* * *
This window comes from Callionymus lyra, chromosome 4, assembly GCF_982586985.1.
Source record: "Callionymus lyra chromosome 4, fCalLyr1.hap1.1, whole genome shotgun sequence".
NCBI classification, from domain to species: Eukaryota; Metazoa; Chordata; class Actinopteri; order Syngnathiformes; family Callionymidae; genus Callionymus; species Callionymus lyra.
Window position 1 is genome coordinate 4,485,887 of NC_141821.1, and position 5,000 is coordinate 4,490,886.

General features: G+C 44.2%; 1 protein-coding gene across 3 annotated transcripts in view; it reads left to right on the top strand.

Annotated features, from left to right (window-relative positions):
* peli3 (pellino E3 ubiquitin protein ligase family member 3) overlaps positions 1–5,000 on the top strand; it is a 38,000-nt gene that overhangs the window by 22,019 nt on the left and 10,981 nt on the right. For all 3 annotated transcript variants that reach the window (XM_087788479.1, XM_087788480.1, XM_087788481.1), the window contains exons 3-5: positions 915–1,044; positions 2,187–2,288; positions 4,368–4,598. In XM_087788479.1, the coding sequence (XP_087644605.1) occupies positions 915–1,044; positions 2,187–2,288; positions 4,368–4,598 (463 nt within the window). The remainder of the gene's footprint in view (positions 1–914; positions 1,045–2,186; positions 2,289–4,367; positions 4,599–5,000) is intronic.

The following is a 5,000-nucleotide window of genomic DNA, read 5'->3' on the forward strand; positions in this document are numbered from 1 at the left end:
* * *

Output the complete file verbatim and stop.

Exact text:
This window comes from Callionymus lyra, chromosome 4, assembly GCF_982586985.1.
Source record: "Callionymus lyra chromosome 4, fCalLyr1.hap1.1, whole genome shotgun sequence".
NCBI classification, from domain to species: Eukaryota; Metazoa; Chordata; class Actinopteri; order Syngnathiformes; family Callionymidae; genus Callionymus; species Callionymus lyra.
Window position 1 is genome coordinate 4,485,887 of NC_141821.1, and position 5,000 is coordinate 4,490,886.

General features: G+C 44.2%; 1 protein-coding gene across 3 annotated transcripts in view; it reads left to right on the top strand.

Annotated features, from left to right (window-relative positions):
* peli3 (pellino E3 ubiquitin protein ligase family member 3) overlaps positions 1–5,000 on the top strand; it is a 38,000-nt gene that overhangs the window by 22,019 nt on the left and 10,981 nt on the right. For all 3 annotated transcript variants that reach the window (XM_087788479.1, XM_087788480.1, XM_087788481.1), the window contains exons 3-5: positions 915–1,044; positions 2,187–2,288; positions 4,368–4,598. In XM_087788479.1, the coding sequence (XP_087644605.1) occupies positions 915–1,044; positions 2,187–2,288; positions 4,368–4,598 (463 nt within the window). The remainder of the gene's footprint in view (positions 1–914; positions 1,045–2,186; positions 2,289–4,367; positions 4,599–5,000) is intronic.

The following is a 5,000-nucleotide window of genomic DNA, read 5'->3' on the forward strand; positions in this document are numbered from 1 at the left end: